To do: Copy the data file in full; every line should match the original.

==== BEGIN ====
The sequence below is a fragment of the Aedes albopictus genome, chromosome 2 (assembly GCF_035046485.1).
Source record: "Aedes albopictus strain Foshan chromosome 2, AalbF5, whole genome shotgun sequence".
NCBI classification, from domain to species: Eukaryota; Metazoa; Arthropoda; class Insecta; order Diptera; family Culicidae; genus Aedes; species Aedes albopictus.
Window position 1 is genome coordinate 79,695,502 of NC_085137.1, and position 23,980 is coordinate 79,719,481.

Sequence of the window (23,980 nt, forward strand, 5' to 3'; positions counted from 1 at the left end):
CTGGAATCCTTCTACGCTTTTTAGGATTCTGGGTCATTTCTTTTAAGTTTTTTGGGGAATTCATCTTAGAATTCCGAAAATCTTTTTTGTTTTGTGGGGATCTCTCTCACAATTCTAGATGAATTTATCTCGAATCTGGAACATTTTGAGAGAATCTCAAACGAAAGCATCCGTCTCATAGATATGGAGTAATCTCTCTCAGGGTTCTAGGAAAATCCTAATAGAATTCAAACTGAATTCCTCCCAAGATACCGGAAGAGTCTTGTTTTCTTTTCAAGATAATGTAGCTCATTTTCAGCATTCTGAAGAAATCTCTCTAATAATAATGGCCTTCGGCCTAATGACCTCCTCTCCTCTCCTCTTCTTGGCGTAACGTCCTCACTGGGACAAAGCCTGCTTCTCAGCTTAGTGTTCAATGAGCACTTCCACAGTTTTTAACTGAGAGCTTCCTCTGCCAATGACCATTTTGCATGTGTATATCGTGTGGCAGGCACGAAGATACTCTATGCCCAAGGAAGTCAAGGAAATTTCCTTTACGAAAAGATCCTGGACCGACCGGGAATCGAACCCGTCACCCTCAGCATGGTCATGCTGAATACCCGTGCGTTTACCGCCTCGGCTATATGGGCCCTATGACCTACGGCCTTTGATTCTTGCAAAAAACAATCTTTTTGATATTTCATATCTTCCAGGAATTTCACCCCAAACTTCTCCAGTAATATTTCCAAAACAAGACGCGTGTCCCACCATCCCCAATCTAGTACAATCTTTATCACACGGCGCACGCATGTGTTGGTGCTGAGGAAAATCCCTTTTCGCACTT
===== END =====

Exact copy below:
The sequence below is a fragment of the Aedes albopictus genome, chromosome 2 (assembly GCF_035046485.1).
Source record: "Aedes albopictus strain Foshan chromosome 2, AalbF5, whole genome shotgun sequence".
NCBI classification, from domain to species: Eukaryota; Metazoa; Arthropoda; class Insecta; order Diptera; family Culicidae; genus Aedes; species Aedes albopictus.
Window position 1 is genome coordinate 79,695,502 of NC_085137.1, and position 23,980 is coordinate 79,719,481.

Sequence of the window (23,980 nt, forward strand, 5' to 3'; positions counted from 1 at the left end):
CTGGAATCCTTCTACGCTTTTTAGGATTCTGGGTCATTTCTTTTAAGTTTTTTGGGGAATTCATCTTAGAATTCCGAAAATCTTTTTTGTTTTGTGGGGATCTCTCTCACAATTCTAGATGAATTTATCTCGAATCTGGAACATTTTGAGAGAATCTCAAACGAAAGCATCCGTCTCATAGATATGGAGTAATCTCTCTCAGGGTTCTAGGAAAATCCTAATAGAATTCAAACTGAATTCCTCCCAAGATACCGGAAGAGTCTTGTTTTCTTTTCAAGATAATGTAGCTCATTTTCAGCATTCTGAAGAAATCTCTCTAATAATAATGGCCTTCGGCCTAATGACCTCCTCTCCTCTCCTCTTCTTGGCGTAACGTCCTCACTGGGACAAAGCCTGCTTCTCAGCTTAGTGTTCAATGAGCACTTCCACAGTTTTTAACTGAGAGCTTCCTCTGCCAATGACCATTTTGCATGTGTATATCGTGTGGCAGGCACGAAGATACTCTATGCCCAAGGAAGTCAAGGAAATTTCCTTTACGAAAAGATCCTGGACCGACCGGGAATCGAACCCGTCACCCTCAGCATGGTCATGCTGAATACCCGTGCGTTTACCGCCTCGGCTATATGGGCCCTATGACCTACGGCCTTTGATTCTTGCAAAAAACAATCTTTTTGATATTTCATATCTTCCAGGAATTTCACCCCAAACTTCTCCAGTAATATTTCCAAAACAAGACGCGTGTCCCACCATCCCCAATCTAGTACAATCTTTATCACACGGCGCACGCATGTGTTGGTGCTGAGGAAAATCCCTTTTCGCACTT